involving racketeering and conspiracy to commit racketeering,
whose hallmark is their complexity. See generally
Hagopian v. Justice Admin. Comm'n, 18 So.3d 625,
640-42 (Fla. 2d DCA 2009) (discussing the complexity of RICO
prosecutions and their defense); Jennifer Daley,
Tightening the Net of Florida's RICO Act, 21
Fla. St. U. L. Rev. 381, 384 (1993).
the prosecutor's statement of the factual basis for the
plea did not refute Mr. Parhm's claim that his trial
counsel failed to advise him of the availability of specific
defenses to the racketeering and conspiracy to commit
racketeering charges, e.g., that the alleged predicate
incidents were isolated incidents and the State would not
have been able to prove his intent to participate in the
alleged conspiracy. "In order for a trial court to
summarily deny a defendant's claim that his counsel
failed to advise him of a specific defense, the record must
conclusively refute the claim." Jones v. State,
846 So.2d 1224, 1226 (Fla. 2d DCA 2003) (citing Flores v.
State, 662 So.2d 1350, 1351-52 (Fla. 2d DCA 1995))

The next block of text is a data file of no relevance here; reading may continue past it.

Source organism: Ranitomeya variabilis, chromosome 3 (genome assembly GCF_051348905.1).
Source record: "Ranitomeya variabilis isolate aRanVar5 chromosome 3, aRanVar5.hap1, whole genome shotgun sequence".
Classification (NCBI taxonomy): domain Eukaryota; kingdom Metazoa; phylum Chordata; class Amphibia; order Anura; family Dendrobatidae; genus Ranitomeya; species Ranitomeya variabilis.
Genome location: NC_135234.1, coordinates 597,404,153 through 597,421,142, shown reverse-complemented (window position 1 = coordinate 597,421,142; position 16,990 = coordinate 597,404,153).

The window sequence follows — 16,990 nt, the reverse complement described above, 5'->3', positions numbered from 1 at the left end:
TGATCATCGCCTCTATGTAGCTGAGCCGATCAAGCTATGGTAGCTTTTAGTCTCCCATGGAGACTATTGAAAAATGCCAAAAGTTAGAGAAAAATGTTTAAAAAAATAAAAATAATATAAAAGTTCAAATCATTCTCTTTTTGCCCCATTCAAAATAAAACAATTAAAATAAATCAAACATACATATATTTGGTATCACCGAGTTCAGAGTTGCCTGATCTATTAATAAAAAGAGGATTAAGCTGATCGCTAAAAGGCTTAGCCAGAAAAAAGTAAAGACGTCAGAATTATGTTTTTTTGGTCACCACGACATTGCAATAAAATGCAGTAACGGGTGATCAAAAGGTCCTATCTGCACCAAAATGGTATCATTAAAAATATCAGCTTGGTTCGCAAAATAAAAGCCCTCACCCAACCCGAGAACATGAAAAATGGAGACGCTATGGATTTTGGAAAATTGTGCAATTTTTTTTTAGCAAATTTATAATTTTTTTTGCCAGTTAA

(reversing the summary denial of defendant's claim that
counsel failed to inform him that consent was an available
defense to a sexual battery charge and remanding for an
evidentiary hearing); see also Fernandez v. State,
135 So.3d 446, 447-48 (Fla. 2d DCA 2014) (reversing the
summary denial of defendant's claim that counsel failed
to advise him of the availability of the afterthought defense
to a robbery charge and remanding for an evidentiary
we reverse the denial of Mr. Parhm's claim one and remand
for the postconviction court either to attach specific
portions of the record refuting Mr. Parhm's allegations
in claim one or to conduct an evidentiary hearing. In all
other respects, we affirm the postconviction court's
in part, reversed in ...